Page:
At this point, your boat has returned to the victim's side. The captain should be careful to approach slowly and cautiously.
Step six: Toss a lifeline with a loop tied into the end to the victim and have him or her hook the loop around their body under the armpits. Tow the person in slowly. If the boat is small, get two people to carefully lift the victim up into the boat by both arms with the victim's back facing them. You can also pull the victim by the life vest if he or she is wearing one. If the victim is strong enough, he or she may be able to climb aboard themselves with the help of a swim ladder.
Unless the accident occurs in the warm waters of the Caribbean, there's a good chance the water is cold. Water has a drastic effect on the body and can cool a person down 25 times faster than cold air [source: boatingbasicsonline.com]. Once aboard, you may find that the victim is suffering from one of the following cold-related illnesses:
Cold shock - Dropping into cold water can cause a quick gasp that lets water into your lungs. If this happens you could drown immediately.
Swimming failure - In cold water, you'll lose dexterity in your limbs quickly and may not able to swim well. When you lose coordination, it's tough to keep your head above water, increasing your risk of drowning.
Hypothermia - Hypothermia happens when your body loses more heat than it produces, and your core body temperature drops below 95 degrees. Some of the symptoms of hypothermia are:
- slurred speech
- stiff joints
- loss of coordination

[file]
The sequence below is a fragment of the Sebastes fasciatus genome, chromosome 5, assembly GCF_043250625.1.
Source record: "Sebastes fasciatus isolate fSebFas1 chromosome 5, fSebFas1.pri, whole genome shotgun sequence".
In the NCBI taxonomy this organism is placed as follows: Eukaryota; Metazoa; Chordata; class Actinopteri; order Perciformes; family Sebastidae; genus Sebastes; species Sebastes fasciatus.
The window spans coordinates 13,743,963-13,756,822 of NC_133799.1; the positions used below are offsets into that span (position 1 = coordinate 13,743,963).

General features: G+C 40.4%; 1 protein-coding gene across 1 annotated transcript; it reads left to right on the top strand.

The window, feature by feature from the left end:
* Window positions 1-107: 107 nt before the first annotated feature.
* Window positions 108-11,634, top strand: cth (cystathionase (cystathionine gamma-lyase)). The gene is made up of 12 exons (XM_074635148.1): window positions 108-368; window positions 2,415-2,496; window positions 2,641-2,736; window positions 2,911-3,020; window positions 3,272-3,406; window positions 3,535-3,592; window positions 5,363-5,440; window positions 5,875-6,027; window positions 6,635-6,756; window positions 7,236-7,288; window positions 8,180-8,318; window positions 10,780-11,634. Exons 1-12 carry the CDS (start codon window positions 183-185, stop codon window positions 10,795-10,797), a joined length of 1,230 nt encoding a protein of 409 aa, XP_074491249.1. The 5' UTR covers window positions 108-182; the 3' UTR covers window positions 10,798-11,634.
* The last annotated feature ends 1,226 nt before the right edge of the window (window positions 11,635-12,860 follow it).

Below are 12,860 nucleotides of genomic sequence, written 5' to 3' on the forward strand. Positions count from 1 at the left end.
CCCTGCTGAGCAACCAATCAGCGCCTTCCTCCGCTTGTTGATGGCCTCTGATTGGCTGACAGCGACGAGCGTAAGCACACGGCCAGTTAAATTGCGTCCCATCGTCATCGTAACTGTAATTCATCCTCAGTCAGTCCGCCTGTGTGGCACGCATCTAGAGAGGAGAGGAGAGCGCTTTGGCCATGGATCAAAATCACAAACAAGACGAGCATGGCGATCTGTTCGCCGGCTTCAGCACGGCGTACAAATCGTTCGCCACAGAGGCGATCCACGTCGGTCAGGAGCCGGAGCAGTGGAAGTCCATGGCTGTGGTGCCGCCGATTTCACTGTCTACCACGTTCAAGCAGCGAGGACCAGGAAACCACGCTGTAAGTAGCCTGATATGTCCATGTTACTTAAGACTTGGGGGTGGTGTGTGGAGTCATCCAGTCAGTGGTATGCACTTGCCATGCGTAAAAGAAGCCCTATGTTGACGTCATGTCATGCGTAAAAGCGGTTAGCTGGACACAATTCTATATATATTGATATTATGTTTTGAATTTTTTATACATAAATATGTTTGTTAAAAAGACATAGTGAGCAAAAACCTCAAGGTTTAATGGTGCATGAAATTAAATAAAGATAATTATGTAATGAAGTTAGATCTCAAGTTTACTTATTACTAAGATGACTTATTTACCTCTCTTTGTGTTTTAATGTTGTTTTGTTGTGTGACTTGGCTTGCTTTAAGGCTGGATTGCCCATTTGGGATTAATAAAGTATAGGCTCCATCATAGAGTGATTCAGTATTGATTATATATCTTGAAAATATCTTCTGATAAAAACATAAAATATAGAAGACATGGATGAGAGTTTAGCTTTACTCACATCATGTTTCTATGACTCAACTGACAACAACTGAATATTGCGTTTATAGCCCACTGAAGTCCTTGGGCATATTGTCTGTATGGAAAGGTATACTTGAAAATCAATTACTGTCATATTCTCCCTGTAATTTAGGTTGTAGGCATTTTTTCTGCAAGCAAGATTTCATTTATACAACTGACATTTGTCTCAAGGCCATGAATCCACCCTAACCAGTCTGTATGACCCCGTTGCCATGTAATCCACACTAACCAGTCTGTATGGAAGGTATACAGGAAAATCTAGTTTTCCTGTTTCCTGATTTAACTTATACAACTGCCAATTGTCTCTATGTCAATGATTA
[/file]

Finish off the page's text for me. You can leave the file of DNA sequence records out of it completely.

- slow pulse
- uncontrollable shivering
- loss of bladder control
- puffy face
- mental confusion
To combat hypothermia, get the victim into a warmer environment immediately. Cover him or her with blankets or sleeping bags. Most heat is lost through the head, so cover it immediately. Remove wet clothing and replace it with some dry duds. Always handle hypothermia victims carefully, since they can easily go into cardiac arrest. Keep him horizontal and calm -- reassure him that he's going to be fine. Huddle around and hug the victim to create warmth and then seek professional medical attention as soon as possible.
Here are some more man overboard tips:
- Never jump into the water to rescue a victim unless you're wearing a life vest and are tethered to the boat. Rescue swimming is difficult in the ocean and should only be used as a last resort.
- If the rescue is at night, light a white flare to illuminate the area. The flare will light up the reflective tape on the life vest.
- Never back a boat up to a man overboard -- the propeller can be deadly.
If you haven't succumbed to cold shock, move ahead to the next page to learn what you can do if you're the person overboard.